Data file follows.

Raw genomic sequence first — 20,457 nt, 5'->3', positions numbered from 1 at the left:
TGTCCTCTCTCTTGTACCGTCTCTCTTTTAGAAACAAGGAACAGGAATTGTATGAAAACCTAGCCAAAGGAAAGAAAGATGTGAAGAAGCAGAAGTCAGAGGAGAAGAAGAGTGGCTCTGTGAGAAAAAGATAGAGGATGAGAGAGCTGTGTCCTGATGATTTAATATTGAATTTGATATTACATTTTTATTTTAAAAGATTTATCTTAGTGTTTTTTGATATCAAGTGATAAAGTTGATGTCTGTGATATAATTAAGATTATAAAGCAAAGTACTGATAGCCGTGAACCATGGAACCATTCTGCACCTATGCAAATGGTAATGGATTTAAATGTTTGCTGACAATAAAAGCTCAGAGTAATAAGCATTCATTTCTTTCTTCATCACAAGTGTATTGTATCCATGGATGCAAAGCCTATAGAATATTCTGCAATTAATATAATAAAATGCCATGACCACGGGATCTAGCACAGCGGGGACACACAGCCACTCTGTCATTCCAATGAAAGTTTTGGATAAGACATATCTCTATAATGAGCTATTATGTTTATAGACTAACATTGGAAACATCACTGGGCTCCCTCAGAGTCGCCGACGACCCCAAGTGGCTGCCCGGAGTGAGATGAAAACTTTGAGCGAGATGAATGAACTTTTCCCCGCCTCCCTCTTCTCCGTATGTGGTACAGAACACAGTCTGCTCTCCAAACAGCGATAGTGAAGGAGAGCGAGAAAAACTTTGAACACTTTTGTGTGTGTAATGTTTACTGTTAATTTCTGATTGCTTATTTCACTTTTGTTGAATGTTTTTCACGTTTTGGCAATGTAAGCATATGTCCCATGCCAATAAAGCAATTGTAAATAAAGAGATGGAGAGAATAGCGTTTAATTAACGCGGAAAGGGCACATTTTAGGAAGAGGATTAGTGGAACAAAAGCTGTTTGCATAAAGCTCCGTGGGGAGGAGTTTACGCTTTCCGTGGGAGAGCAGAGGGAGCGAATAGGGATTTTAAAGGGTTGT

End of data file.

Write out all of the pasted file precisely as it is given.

Raw genomic sequence first — 20,457 nt, 5'->3', positions numbered from 1 at the left:
TGTCCTCTCTCTTGTACCGTCTCTCTTTTAGAAACAAGGAACAGGAATTGTATGAAAACCTAGCCAAAGGAAAGAAAGATGTGAAGAAGCAGAAGTCAGAGGAGAAGAAGAGTGGCTCTGTGAGAAAAAGATAGAGGATGAGAGAGCTGTGTCCTGATGATTTAATATTGAATTTGATATTACATTTTTATTTTAAAAGATTTATCTTAGTGTTTTTTGATATCAAGTGATAAAGTTGATGTCTGTGATATAATTAAGATTATAAAGCAAAGTACTGATAGCCGTGAACCATGGAACCATTCTGCACCTATGCAAATGGTAATGGATTTAAATGTTTGCTGACAATAAAAGCTCAGAGTAATAAGCATTCATTTCTTTCTTCATCACAAGTGTATTGTATCCATGGATGCAAAGCCTATAGAATATTCTGCAATTAATATAATAAAATGCCATGACCACGGGATCTAGCACAGCGGGGACACACAGCCACTCTGTCATTCCAATGAAAGTTTTGGATAAGACATATCTCTATAATGAGCTATTATGTTTATAGACTAACATTGGAAACATCACTGGGCTCCCTCAGAGTCGCCGACGACCCCAAGTGGCTGCCCGGAGTGAGATGAAAACTTTGAGCGAGATGAATGAACTTTTCCCCGCCTCCCTCTTCTCCGTATGTGGTACAGAACACAGTCTGCTCTCCAAACAGCGATAGTGAAGGAGAGCGAGAAAAACTTTGAACACTTTTGTGTGTGTAATGTTTACTGTTAATTTCTGATTGCTTATTTCACTTTTGTTGAATGTTTTTCACGTTTTGGCAATGTAAGCATATGTCCCATGCCAATAAAGCAATTGTAAATAAAGAGATGGAGAGAATAGCGTTTAATTAACGCGGAAAGGGCACATTTTAGGAAGAGGATTAGTGGAACAAAAGCTGTTTGCATAAAGCTCCGTGGGGAGGAGTTTACGCTTTCCGTGGGAGAGCAGAGGGAGCGAATAGGGATTTTAAAGGGTTGT